Q: Is it OK to have some crispy turkey skin?
Oz Says: It's not the biggest troublemaker on the Thanksgiving table by any means. Leaving the skin on a 3-ounce serving of the bird costs you only 26 extra calories and about 3 more grams of fat. (The tally is pretty similar for chicken skin, too.) So why do health experts go on about how you should eat skinless poultry?
"When you're making dinner on a typical evening, it's a no-brainer way to cut calories and fat," says Joan Salge Blake, R.D., a clinical associate professor of nutrition at Boston University. "It's a good habit to get into, and small changes like this make a big difference over time." But on thanksgiving? Go for it.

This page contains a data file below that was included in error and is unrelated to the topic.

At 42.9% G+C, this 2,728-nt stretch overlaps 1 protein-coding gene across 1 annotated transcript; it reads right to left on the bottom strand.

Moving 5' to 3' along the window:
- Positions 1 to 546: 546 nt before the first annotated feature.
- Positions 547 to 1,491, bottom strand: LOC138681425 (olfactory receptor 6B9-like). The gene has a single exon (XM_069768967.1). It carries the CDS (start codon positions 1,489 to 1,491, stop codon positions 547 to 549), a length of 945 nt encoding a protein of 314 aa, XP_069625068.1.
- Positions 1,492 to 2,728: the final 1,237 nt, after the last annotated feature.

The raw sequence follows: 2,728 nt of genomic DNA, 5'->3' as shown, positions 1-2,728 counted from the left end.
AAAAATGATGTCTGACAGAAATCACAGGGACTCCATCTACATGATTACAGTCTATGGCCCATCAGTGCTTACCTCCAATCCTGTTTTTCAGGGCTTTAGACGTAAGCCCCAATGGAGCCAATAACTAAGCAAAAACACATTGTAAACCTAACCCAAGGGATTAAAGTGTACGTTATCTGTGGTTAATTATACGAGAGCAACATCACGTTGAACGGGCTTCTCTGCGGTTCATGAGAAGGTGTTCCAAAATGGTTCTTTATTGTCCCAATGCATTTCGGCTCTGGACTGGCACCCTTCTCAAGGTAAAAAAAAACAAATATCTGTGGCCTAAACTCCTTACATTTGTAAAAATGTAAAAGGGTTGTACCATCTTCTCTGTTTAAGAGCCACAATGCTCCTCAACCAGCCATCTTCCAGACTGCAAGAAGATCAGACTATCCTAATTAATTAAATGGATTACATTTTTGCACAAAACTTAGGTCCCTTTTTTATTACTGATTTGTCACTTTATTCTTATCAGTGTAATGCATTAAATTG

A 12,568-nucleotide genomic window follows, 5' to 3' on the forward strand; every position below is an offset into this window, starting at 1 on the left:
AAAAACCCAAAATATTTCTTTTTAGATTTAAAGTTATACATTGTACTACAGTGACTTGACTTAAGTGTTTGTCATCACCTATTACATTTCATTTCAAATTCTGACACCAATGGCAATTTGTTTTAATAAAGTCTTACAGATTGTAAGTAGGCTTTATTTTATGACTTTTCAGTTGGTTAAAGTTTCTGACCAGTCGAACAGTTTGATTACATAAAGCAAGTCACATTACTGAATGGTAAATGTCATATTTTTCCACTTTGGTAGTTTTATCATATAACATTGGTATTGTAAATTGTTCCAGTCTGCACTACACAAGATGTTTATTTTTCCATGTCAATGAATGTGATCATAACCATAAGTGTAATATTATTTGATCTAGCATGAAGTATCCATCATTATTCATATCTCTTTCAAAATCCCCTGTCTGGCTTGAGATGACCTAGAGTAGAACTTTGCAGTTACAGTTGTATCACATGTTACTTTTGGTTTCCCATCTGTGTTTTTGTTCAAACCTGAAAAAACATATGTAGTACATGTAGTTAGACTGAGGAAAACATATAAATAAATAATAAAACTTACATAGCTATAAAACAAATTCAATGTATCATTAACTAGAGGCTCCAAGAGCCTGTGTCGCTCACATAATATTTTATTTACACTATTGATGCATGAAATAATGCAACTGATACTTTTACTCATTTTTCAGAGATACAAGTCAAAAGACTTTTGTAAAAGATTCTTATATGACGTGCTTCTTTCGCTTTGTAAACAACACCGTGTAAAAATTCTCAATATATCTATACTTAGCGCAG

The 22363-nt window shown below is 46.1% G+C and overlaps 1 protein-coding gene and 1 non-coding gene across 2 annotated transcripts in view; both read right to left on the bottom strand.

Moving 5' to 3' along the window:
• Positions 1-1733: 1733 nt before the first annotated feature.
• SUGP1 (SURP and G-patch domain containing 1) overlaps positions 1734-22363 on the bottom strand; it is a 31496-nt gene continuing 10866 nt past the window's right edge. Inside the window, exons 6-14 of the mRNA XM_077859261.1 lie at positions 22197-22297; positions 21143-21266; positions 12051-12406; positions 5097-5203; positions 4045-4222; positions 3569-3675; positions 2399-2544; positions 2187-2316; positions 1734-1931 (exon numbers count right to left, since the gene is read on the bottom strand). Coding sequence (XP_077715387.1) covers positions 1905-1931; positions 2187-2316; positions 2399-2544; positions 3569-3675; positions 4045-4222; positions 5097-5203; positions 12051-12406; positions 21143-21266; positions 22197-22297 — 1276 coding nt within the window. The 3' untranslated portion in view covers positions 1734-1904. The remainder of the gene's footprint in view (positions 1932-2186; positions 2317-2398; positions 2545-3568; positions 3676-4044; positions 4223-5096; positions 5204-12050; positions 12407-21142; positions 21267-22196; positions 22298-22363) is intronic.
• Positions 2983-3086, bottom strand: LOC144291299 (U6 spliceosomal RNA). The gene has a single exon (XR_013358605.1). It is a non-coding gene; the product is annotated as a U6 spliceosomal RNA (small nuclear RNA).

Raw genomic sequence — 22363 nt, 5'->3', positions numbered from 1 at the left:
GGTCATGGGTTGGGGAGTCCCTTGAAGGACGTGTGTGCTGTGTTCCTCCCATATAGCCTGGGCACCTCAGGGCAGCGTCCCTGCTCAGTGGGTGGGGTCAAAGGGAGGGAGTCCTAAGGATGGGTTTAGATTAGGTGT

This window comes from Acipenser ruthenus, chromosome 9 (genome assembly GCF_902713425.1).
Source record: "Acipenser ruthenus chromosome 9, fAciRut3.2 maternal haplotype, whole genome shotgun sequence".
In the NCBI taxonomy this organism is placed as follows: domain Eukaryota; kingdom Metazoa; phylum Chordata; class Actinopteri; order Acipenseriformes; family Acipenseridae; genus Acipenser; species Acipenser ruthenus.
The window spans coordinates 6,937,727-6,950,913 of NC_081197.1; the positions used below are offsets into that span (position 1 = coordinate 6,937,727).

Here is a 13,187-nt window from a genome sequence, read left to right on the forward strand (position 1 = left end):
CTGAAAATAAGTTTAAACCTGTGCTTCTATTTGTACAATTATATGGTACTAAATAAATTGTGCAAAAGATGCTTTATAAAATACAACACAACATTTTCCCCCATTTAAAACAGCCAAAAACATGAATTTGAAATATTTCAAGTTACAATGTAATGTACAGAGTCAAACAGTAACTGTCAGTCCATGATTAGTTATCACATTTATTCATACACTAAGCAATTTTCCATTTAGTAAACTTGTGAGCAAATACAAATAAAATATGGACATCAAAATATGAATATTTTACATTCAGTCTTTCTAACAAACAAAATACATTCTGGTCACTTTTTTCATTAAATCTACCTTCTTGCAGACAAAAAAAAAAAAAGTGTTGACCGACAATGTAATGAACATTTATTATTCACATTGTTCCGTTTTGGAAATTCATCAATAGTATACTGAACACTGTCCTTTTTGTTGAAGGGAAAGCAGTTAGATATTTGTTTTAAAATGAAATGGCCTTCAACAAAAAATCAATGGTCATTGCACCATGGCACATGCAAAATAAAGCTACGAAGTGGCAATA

This story originally appeared in the November 2015 issue of Dr. Oz The Good Life.